China Mobile is struggling quell public anger after being caught selling mobile phone numbers to advertisers of mass text message spam.
It was the second time in a year that the mobile giant had been fingered for mobile spam - both time the result of exposure by state-owned broadcaster CCTV.
On this occasion, the channel\'s crusading consumer advocacy program revealed that China\'s Mobile\'s Shandong subsidiary had sold subscribers\' numbers and information to spammers - earning between 600-800 yuan for every 10,000 text messages sent.
The Ministry of Industry and Information Technology (MIIT) ordered China Mobile to punish those responsible and called on China Telecom and China Unicom to crack down on text message spam.
China Mobile sacked four Shandong Mobile executives and demoted five others.
Communication Information News said in an editorial that \'China Mobile not only failed its duty as a gatekeeper of text message spam but took advantage of its monopoly in the market.\'
Others pointed out the China Mobile\'s near-monopoly status in the mobile market provided the opportunity for executives to abuse its market power for the company\'s profit.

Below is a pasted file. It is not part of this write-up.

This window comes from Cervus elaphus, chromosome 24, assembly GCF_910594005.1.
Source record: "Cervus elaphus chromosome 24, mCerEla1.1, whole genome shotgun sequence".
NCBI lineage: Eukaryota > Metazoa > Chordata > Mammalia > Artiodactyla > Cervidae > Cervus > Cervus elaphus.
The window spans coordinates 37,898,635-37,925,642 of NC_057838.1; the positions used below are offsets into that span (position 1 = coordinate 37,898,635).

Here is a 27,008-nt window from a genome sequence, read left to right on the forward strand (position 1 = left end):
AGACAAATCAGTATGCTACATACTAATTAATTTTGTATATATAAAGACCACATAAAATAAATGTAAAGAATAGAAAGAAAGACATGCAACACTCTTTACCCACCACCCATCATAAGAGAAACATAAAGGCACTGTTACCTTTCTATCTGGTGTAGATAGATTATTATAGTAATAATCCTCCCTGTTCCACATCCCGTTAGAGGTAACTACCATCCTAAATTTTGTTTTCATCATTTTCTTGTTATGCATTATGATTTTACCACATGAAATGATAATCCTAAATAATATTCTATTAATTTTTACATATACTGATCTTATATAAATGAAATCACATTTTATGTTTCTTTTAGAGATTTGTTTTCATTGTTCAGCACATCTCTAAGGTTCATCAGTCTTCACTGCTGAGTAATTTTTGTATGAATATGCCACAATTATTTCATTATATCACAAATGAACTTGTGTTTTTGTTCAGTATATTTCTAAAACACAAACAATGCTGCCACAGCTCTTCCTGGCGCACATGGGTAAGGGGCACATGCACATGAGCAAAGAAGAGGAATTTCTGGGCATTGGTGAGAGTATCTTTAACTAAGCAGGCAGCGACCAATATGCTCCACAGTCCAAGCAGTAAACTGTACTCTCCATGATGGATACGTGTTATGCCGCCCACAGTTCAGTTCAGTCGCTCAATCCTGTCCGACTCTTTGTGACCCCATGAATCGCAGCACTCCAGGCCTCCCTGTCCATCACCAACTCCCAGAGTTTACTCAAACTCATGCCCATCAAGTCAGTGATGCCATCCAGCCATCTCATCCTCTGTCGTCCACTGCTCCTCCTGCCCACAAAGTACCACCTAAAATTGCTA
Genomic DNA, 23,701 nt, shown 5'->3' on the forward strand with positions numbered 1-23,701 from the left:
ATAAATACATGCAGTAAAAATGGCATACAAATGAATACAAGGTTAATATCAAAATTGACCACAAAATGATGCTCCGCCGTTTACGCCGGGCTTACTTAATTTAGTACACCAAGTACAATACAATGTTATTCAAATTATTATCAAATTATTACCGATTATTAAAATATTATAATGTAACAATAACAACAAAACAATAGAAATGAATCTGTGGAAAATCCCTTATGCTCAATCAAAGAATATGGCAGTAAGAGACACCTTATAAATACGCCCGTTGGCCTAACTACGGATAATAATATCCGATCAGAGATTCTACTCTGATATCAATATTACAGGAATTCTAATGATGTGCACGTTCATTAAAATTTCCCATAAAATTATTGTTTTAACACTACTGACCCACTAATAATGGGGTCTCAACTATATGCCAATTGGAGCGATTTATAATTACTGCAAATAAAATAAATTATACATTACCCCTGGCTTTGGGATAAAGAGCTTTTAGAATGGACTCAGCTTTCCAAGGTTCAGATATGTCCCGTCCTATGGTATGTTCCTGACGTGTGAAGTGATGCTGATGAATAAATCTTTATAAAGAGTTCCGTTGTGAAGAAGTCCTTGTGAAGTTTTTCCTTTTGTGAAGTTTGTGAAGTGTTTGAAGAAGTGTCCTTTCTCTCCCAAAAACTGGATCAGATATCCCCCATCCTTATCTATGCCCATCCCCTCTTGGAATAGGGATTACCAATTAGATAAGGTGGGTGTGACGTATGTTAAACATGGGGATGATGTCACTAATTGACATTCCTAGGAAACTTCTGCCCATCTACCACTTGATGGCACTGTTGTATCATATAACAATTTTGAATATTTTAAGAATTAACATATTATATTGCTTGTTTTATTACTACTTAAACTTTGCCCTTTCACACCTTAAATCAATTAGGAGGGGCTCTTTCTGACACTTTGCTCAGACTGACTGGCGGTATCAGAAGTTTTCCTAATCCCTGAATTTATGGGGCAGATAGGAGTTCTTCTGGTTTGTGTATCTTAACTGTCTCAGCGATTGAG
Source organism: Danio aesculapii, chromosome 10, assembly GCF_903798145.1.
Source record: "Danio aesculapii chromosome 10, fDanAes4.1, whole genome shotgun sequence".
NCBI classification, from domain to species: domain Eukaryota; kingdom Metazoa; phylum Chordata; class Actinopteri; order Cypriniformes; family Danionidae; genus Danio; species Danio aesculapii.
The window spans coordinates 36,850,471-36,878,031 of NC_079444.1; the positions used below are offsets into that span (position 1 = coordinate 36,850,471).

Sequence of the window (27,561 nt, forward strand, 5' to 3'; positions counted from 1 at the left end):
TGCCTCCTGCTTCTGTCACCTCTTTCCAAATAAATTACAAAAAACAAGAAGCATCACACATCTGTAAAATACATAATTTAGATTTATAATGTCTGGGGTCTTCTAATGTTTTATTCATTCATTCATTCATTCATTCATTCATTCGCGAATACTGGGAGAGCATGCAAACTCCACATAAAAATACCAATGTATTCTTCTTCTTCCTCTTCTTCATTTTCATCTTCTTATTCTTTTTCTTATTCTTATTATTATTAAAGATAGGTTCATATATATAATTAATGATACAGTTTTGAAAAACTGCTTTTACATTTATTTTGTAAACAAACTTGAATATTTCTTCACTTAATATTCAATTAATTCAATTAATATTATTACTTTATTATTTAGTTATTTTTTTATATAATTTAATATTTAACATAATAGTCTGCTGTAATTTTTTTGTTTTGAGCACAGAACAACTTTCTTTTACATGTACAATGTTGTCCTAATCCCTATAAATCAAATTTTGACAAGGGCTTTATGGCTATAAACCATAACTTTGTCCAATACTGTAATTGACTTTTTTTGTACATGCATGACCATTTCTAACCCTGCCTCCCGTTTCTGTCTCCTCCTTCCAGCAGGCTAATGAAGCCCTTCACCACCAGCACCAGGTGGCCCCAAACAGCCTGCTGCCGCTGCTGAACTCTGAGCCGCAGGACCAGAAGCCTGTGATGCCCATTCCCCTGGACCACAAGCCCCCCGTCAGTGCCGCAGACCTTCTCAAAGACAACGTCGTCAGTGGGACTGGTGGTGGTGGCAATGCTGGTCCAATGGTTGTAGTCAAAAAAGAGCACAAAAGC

Opinion makers, including China Merchants Bank CEO Ma Weihua and Chi Fulin, member of the National Committee of CPPCC, called for the introduction of more private capital into the telecom business in order to prevent monopoly abuses.
Ironically, a few days before the scandal, China Mobile unveiled its anti-text message spam program. Subscribers can block wanted spam messages by downloading a free software called \'Information Housekeeper\' from the its website.
\'But who would trust such a housekeeper now‾\' questioned a commentary article on the website of state-owned Xinhua.
Calls to further protect consumers\' rights have increased. Deng Yuwen, an economic commentator from Shanghai-based National Business Daily, called for the establishment of a do-not-call register, with heavy penalties for breaches.
A year ago, a similar furor erupted after China Mobile admitted allowing advertising firms to spam 200 million cellphone users. The carrier apologized for the incident and faced no further penalty.